Federal prosecutors said on Thursday they have charged five men responsible for a hacking and credit card fraud spree that cost companies more $300 million and two of the suspects are in custody, in the biggest cyber crime case filed in U.S. history.
They also disclosed a new security breach against Nasdaq, though they provided few details about the attack. Other companies targeted by the hackers include a Visa Inc(V.N) licensee, J.C. Penney Co(JCP.N), JetBlue Airways Corp(JBLU.O) and French retailer Carrefour SA(CARR.PA), according to an indictment unveiled in New Jersey.
Authorities have been pursing the hackers for years. Many of the breaches were previously reported, though it appeared the one involving Nasdaq OMX Group Inc(NDAQ.O) was being disclosed for the first time.
Prosecutors said they conservatively estimate that the group of five men from Russia and Ukraine helped steal at least 160 million payment card numbers, resulting in losses in excess of $300 million.
Authorities in New Jersey charged that each of the defendants had specialized tasks: Russians Vladimir Drinkman, 32, and Alexandr Kalinin, 26, hacked into networks, while Roman Kotov, 32, mined them for data. They allegedly hid their activities using anonymous web-hosting services provided by Mikhail Rytikov, 26, of Ukraine.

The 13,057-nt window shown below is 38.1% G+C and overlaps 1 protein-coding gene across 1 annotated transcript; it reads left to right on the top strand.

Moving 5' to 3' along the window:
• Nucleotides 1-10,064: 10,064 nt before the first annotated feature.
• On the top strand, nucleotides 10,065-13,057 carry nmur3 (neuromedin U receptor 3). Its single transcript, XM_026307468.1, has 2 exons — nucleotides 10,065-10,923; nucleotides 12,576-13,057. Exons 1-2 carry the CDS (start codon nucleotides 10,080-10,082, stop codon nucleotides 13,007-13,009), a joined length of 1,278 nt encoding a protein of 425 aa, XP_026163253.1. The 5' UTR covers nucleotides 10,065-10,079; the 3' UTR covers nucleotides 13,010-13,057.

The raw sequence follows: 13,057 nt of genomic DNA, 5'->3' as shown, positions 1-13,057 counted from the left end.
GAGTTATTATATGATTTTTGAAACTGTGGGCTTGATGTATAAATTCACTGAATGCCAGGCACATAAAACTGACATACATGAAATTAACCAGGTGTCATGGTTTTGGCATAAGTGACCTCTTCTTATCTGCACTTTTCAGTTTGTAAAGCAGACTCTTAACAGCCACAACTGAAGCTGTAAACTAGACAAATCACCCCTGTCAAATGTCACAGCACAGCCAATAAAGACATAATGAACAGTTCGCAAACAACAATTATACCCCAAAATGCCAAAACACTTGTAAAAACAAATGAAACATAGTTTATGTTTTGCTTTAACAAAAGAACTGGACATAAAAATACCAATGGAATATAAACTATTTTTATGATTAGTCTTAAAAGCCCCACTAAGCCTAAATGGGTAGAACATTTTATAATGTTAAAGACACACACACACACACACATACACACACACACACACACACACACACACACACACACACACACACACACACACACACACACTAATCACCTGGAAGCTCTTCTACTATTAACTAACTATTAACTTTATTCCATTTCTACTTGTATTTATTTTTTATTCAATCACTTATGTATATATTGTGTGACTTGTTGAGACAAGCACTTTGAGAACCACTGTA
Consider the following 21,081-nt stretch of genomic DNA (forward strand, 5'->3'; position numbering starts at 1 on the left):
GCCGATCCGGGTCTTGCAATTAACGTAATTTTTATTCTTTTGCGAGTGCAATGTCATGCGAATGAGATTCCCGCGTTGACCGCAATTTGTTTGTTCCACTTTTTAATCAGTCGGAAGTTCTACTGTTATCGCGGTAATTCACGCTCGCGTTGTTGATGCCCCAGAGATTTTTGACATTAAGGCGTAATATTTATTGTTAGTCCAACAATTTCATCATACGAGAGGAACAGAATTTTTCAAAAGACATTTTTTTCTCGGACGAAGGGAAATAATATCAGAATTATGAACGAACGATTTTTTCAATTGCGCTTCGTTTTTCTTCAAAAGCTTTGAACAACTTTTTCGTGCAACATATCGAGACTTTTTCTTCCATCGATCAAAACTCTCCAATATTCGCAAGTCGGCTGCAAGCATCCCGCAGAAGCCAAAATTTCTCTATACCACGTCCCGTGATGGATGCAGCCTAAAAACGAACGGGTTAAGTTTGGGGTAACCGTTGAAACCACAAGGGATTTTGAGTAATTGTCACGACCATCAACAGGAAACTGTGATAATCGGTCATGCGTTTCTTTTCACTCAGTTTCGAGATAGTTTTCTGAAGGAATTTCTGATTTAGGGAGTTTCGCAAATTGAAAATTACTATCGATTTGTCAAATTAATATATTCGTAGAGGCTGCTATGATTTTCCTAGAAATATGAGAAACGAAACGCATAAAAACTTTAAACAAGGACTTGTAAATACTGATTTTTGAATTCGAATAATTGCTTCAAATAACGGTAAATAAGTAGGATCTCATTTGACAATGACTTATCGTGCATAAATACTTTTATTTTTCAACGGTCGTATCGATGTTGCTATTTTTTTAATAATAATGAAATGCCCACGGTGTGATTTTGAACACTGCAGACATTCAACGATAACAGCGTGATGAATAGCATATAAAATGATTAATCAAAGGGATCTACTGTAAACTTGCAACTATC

Russian Dmitriy Smilianets, 29, is accused of selling the stolen data and distributing the profits. Prosecutors said he charged $10 for U.S. cards, $15 for ones from Canada and $50 for European cards, which are more expensive because they have computer chips that make them more secure.
The five hid their efforts by disabling anti-virus software of their victims and storing data on multiple hacking platforms, prosecutors said. They sold payment card numbers to resellers, who then sold them on online forums or to "cashers" who encode the numbers onto blank plastic cards.
"This type of crime is the cutting edge," said New Jersey U.S. Attorney Paul J. Fishman. "Those who have the expertise and the inclination to break into our computer networks threaten our economic wellbeing, our privacy and our national security."
The indictment cited Albert Gonzalez as a co-conspirator. He is already serving 20 years in prison after pleading guilty to helping mastermind one